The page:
Other Nominees:

Nominated and winning releases[edit]

Best Single[edit]

Winner: "Bobcaygeon", The Tragically Hip

Other Nominees:

Best Classical Composition[edit]

Winner: Shattered Night, Shivering Stars, Alexina Louie

Other Nominees:

Best Rap Recording[edit]

Winner: Ice Cold, Choclair

Other Nominees:

Best R&B/Soul Recording[edit]

Winner: Thinkin' About You, 2Rude featuring Latoya & Miranda

Other Nominees:

Best Music of Aboriginal Canada Recording[edit]

Winner: Falling Down, Chester Knight & The Wind

Other Nominees:

Best Reggae Recording[edit]

Winner: Heart & Soul (Lazo album), Lazo

Other Nominees:

Best Global Album[edit]

Winner: Omnisource, Madagascar Slim

Other Nominees:

Best Dance Recording[edit]

Winner: Silence, Delerium

Other Nominees:

Best Video[edit]

Winner: Alanis Morissette, "So Pure" by Alanis Morissette

Other Nominees:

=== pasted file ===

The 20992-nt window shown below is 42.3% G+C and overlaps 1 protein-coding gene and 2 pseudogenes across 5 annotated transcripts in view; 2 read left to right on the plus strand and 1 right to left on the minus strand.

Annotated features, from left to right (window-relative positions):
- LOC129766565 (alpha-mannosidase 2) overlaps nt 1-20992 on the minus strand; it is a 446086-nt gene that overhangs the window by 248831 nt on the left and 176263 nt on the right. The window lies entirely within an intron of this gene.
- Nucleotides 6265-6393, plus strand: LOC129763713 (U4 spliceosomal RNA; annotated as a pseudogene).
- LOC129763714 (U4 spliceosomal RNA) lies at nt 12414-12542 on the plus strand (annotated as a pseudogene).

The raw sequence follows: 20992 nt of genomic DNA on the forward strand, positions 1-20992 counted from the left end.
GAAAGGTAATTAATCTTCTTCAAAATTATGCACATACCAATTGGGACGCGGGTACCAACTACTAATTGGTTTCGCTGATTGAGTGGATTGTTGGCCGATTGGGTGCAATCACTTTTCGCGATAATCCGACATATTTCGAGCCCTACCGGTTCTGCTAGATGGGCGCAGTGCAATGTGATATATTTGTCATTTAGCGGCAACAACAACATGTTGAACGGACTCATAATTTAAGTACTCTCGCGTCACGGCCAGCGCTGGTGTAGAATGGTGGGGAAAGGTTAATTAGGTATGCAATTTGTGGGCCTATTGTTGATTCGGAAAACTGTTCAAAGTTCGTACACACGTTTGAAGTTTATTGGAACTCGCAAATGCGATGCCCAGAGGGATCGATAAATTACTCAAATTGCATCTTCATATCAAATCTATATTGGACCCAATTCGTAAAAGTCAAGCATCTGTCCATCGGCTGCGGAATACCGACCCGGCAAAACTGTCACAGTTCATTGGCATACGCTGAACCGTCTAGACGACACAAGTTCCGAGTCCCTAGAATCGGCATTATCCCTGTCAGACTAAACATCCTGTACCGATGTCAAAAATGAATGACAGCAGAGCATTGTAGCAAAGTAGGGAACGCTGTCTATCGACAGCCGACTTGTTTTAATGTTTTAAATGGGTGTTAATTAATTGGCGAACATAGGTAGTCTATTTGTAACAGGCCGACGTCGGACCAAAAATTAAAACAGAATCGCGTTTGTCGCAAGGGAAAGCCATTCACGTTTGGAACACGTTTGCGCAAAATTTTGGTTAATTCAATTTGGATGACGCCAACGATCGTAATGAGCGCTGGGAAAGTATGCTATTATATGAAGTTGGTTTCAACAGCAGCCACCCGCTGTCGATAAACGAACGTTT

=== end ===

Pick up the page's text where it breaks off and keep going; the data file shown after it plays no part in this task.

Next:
External links[edit]

References[edit]

  • Flynn, Andrew (14 March 2000). "Unusual but slick describes Juno Awards". Charlottetown Guardian. p. B10. 
  • Saxberg, Lynn (11 March 2000). "Two Juno nights better than one, organizers say". Kingston Whig-Standard. p. 36. 
  • Gill, Alexandra (3 February 2000). "Morissette, Prozzak lead Juno race". Globe and Mail. p. R6. 
  • Gill, Alexandra (10 March 2000). "New statuette 'sings praises of women'". Globe and Mail. p. R13. 
  • Gill, Alexandra (13 March 2000). "New pop diva takes 2 Junos / Chantal Kreviazuk beats out bigger names for best female artist". Globe and Mail. pp. A1,A5.